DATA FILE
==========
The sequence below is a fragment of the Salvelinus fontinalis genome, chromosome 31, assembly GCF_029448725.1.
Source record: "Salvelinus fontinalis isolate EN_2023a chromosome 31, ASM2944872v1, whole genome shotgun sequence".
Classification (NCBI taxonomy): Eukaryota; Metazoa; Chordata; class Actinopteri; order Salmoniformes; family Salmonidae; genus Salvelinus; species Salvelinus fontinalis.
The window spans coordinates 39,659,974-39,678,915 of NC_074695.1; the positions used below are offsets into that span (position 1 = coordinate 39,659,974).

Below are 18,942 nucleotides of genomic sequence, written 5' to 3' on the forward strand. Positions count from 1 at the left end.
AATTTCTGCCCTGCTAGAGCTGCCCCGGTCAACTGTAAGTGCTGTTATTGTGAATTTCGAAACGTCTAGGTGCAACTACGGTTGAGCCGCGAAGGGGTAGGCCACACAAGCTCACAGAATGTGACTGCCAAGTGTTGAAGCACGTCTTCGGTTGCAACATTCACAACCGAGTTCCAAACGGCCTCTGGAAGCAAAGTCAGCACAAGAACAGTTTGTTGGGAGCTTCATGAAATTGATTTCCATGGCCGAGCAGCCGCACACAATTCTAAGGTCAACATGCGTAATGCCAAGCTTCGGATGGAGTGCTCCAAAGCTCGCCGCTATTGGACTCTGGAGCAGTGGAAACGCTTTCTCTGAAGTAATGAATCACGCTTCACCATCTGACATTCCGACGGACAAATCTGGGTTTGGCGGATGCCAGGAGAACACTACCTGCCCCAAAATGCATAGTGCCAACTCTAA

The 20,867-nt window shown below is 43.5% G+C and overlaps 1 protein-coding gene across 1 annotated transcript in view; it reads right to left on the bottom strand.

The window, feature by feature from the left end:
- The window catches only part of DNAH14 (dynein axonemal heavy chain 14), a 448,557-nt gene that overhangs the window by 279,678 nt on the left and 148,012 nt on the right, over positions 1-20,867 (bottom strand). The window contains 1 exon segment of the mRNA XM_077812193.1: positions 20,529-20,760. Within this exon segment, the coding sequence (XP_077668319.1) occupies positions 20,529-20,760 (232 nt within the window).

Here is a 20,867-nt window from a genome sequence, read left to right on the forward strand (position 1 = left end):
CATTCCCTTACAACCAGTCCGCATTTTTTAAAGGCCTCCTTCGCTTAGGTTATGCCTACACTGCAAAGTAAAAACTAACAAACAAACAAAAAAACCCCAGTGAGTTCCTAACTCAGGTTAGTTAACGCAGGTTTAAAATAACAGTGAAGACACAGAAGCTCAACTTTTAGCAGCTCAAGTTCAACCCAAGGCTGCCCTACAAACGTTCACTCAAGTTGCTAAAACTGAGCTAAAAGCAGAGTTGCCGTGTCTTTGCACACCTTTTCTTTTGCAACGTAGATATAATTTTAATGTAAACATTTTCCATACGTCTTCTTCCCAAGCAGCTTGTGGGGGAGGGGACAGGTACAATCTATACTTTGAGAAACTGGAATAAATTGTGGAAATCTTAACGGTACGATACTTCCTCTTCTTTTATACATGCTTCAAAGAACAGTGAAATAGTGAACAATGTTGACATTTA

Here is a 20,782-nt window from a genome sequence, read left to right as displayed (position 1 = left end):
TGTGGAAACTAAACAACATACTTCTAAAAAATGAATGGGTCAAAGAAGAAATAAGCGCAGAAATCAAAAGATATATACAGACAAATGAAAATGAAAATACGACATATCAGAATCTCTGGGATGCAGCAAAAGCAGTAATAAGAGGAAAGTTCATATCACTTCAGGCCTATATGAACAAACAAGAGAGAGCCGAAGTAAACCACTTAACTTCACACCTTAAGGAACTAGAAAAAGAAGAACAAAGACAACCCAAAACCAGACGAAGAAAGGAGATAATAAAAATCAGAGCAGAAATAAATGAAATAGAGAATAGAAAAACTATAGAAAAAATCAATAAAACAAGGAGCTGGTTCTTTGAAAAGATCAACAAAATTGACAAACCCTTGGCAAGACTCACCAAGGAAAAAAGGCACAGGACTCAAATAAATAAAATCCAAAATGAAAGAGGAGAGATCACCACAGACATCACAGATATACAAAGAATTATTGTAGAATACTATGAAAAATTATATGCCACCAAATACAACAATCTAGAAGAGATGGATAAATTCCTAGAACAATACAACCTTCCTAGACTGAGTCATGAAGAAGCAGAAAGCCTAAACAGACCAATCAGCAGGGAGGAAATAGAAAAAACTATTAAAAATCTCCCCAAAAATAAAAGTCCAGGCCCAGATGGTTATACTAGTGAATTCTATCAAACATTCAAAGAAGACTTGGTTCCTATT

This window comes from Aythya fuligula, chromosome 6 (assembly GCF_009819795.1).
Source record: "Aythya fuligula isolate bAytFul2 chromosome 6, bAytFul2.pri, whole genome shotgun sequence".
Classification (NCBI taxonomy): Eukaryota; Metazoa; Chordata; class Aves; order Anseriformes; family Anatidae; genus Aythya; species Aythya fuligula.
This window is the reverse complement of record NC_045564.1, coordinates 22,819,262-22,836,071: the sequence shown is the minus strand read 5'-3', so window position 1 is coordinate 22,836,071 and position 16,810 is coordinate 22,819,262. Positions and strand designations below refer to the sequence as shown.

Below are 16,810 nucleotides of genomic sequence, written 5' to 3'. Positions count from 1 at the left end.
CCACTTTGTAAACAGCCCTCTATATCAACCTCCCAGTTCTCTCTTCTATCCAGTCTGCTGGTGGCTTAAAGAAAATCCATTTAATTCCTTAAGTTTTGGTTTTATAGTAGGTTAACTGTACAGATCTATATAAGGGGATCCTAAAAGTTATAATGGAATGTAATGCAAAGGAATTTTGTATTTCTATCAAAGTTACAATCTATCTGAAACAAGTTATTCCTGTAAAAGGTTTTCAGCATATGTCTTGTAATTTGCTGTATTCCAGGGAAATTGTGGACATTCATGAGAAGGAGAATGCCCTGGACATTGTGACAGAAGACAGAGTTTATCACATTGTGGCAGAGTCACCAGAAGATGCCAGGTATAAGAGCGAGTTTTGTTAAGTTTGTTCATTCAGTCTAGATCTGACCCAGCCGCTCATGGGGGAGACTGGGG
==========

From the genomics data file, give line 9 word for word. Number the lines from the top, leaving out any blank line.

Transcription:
- The window catches only part of DNAH14 (dynein axonemal heavy chain 14), a 448,557-nt gene that overhangs the window by 279,678 nt on the left and 148,012 nt on the right, over positions 1-20,867 (bottom strand). The window contains 1 exon segment of the mRNA XM_077812193.1: positions 20,529-20,760. Within this exon segment, the coding sequence (XP_077668319.1) occupies positions 20,529-20,760 (232 nt within the window).